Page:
Andre Legacy (left) and Dirt Nasty performing at Whiskey last Sunday. (Photos: Wolf)
You know you’re at a hip hop show when you walk up to the club and all you hear is a faint, muffled but beautiful “bwomp tick bwomp bwomp tick” vibrating through the walls. The sound is a reminder that you’re about to happily loose half of your hearing from a combination of blasting bass and MCs shouting, “Now put your hands up! Put your hands up!” These small details are stereotypical to a rap show, but ultimately they help define exactly what a rap show is and what a rap show should be.
Being a lifelong fan of the hip hop arts, this past week I got the opportunity to attend two rap shows here in Mammoth Lakes. Unfortunately, one fit every miniscule detail of what a rap is all about … and well, one didn’t.
The hip hop heads of Mammoth Lakes were served two polar opposites of the rap spectrum. On one side we had Del The Funky Homosapien who performed on Thursday at Hyde Lounge, and on the other end we had Dirt Nasty who played Sunday night at Whiskey Creek.
Del, whom I’m a huge fan of, is considered by many to be a franchised member of hip hop royalty and is a descendant of the what’s been labeled as the “Golden Era” of hip hop. He’s without a doubt a rap legend who has performed with everyone from The Gorillaz, Aesop Rock, Mike Relm and Handsome Boy Modeling School.
And then there’s Dirt Nasty, who we profiled here last week. Nasty is not quite a true rapper at heart. Meaning, he’s an actor who raps. His real name is Simon Rex (former MTV VJ) and he’s the first to say that his character “Dirt Nasty” is just that…a character. Being a fulltime actor coupled with the fact that rhyming is his secondary priority, Dirt Nasty has miraculously made a name for himself with his comedy-centered rhymes and over the top antics.
We need to get one thing straight, Del’s appearance at Hyde was billed and promoted as a show. Meaning he would perform … you know, with a performance. I’m not sure how to get any more specific than that. But as anyone who was in attendance at Hyde Lounge last Thursday will tell you, there is no way that what happened could be defined as anything close to show-worthy.
As previously stated, there are some things you just expect from rap acts. However, when I walked up to Hyde that night it sounded as if no one was there. The only indication that a show was going on was the massive line of mostly locals wrapped around the outside of the building. When I got in, the bar was about half full and Del was just starting his set. Everything seemed alright, but there was one major problem … it sounded awful. I didn’t get the technical breakdown of exactly what happened, but it sounded like the entire sound system was powered by a pair of free airline headphones that were being filtered through a rusty tin can.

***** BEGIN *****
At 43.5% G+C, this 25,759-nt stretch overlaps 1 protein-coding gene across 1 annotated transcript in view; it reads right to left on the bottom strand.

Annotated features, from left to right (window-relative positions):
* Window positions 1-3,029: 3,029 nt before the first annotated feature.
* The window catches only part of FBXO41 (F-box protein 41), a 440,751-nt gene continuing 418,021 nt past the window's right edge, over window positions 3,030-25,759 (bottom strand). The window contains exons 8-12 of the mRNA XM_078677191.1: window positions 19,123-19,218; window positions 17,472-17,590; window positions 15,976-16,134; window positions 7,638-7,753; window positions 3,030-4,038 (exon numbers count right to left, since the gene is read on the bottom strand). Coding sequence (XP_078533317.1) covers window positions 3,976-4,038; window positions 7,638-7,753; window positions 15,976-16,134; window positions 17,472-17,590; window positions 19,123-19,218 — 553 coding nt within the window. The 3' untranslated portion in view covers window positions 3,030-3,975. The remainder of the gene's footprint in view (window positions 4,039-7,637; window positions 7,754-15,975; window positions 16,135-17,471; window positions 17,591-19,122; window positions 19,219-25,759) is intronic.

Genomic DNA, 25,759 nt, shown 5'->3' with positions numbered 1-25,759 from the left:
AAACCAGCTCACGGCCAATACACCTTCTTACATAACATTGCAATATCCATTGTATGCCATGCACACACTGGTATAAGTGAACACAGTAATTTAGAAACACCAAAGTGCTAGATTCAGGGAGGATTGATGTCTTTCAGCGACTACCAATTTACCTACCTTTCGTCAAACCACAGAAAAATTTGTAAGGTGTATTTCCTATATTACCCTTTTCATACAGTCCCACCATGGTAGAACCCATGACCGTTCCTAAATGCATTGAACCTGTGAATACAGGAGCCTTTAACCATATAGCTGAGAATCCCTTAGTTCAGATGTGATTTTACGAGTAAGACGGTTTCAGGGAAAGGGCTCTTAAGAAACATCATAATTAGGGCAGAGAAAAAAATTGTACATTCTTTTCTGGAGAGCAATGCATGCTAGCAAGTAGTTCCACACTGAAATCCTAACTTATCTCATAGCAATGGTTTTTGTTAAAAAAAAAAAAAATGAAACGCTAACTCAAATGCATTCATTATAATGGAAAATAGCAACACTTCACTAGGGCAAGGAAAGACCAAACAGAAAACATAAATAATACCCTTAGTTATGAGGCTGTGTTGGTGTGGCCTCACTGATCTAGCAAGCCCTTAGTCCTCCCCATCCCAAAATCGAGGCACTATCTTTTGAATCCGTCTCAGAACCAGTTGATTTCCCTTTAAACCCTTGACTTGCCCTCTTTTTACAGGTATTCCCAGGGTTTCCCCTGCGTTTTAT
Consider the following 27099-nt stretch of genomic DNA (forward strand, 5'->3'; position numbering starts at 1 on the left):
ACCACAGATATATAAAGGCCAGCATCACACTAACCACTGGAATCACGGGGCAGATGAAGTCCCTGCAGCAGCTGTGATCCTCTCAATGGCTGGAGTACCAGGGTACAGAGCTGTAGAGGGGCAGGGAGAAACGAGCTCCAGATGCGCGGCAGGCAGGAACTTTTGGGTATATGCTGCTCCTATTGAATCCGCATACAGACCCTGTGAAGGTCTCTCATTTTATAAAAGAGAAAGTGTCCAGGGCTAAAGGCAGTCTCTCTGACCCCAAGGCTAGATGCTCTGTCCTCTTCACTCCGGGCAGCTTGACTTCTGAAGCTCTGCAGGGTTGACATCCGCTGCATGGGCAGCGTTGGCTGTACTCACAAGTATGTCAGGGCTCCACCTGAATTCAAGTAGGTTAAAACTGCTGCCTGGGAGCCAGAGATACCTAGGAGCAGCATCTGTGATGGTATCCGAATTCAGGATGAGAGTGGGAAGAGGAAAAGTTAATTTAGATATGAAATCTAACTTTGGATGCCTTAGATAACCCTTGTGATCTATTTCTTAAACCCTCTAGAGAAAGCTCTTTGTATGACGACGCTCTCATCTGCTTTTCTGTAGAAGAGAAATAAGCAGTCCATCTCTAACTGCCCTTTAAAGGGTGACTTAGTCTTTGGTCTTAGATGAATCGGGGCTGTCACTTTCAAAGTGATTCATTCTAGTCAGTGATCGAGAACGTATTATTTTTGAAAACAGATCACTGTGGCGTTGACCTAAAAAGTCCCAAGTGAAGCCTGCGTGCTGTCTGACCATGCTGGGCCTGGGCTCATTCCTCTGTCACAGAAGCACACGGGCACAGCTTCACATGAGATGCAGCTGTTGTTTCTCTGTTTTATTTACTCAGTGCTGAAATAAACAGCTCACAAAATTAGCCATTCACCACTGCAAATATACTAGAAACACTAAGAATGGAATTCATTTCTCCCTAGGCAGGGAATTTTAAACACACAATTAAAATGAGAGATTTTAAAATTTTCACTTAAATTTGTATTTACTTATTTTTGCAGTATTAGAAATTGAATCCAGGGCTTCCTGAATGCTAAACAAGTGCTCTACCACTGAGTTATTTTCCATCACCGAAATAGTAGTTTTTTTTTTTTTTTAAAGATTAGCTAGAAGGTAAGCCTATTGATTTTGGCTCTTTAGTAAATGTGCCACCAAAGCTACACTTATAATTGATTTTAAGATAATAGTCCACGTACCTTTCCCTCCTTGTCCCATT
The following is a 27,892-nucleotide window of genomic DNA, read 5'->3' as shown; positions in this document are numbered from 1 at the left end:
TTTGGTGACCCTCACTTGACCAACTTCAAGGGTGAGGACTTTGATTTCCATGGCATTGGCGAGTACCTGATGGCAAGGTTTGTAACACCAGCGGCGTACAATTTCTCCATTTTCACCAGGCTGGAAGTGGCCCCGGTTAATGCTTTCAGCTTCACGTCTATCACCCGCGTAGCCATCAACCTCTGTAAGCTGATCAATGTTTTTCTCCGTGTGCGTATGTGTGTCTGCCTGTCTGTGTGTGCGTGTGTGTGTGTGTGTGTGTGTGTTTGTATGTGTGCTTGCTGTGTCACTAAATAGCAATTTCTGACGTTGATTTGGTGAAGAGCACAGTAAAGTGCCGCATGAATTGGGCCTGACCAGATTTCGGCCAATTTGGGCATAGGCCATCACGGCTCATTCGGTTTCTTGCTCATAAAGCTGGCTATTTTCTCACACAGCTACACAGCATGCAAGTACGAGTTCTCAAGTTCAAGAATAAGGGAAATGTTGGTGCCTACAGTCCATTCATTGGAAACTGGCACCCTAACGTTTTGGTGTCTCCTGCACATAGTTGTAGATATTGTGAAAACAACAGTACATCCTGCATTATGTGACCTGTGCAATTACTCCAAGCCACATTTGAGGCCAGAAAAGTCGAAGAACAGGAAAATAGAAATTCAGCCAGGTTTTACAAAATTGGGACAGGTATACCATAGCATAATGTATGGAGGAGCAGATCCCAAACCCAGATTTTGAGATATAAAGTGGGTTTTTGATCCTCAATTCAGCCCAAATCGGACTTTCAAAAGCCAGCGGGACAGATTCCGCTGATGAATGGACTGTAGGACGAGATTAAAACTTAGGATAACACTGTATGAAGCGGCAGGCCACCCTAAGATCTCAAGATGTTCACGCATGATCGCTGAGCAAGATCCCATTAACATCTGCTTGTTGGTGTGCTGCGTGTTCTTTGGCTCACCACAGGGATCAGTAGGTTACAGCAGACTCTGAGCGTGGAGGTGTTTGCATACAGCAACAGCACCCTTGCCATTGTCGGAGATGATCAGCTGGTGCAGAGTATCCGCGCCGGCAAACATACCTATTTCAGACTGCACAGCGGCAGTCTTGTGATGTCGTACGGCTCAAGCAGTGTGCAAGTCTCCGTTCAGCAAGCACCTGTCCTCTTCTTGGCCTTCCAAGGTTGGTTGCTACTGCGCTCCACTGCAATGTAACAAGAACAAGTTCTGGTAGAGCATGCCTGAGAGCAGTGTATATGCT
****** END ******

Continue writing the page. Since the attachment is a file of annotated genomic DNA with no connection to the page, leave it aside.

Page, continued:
I felt bad for Del. I love the guy. I made an effort to be in the front row and it was painfully obvious that he wasn’t thrilled. Honestly, I haven’t seen an entertainer look more uncomfortable since Louie Vito was on “Dancing With The Stars.”
However, being the good sport he is, Del played a few songs and then eventually called it quits after about a half an hour. No performer deserves to be in a situation like that. I’ve seen Del rap before and he’s actually really good. I can tell you from the bottom of my heart that I truly felt bad for Del. But I felt even worse for the people waiting in the enormous line outside.
When the show was put to a screeching halt, no one from Hyde told the people waiting outside it was done. Instead Hyde let the people wait patiently in the frigid winter air …for a show that wasn’t happening! However, people were given an option to be allowed in immediately. “I can let you in if you get bottle service!” shouted the doorman, “and there’s a two bottle minimum.” You could hear a quite murmur from the line, “Well how much is a bottle?!” shouts some kid sporting a beanie and a tall hoodie. “200 bucks.” The line erupted in laughter. “We’re all lifties dude!” As I stood by the front door when these people were eventually let in, one simple expression was heard more than once, “Huh, what the F*ck?!”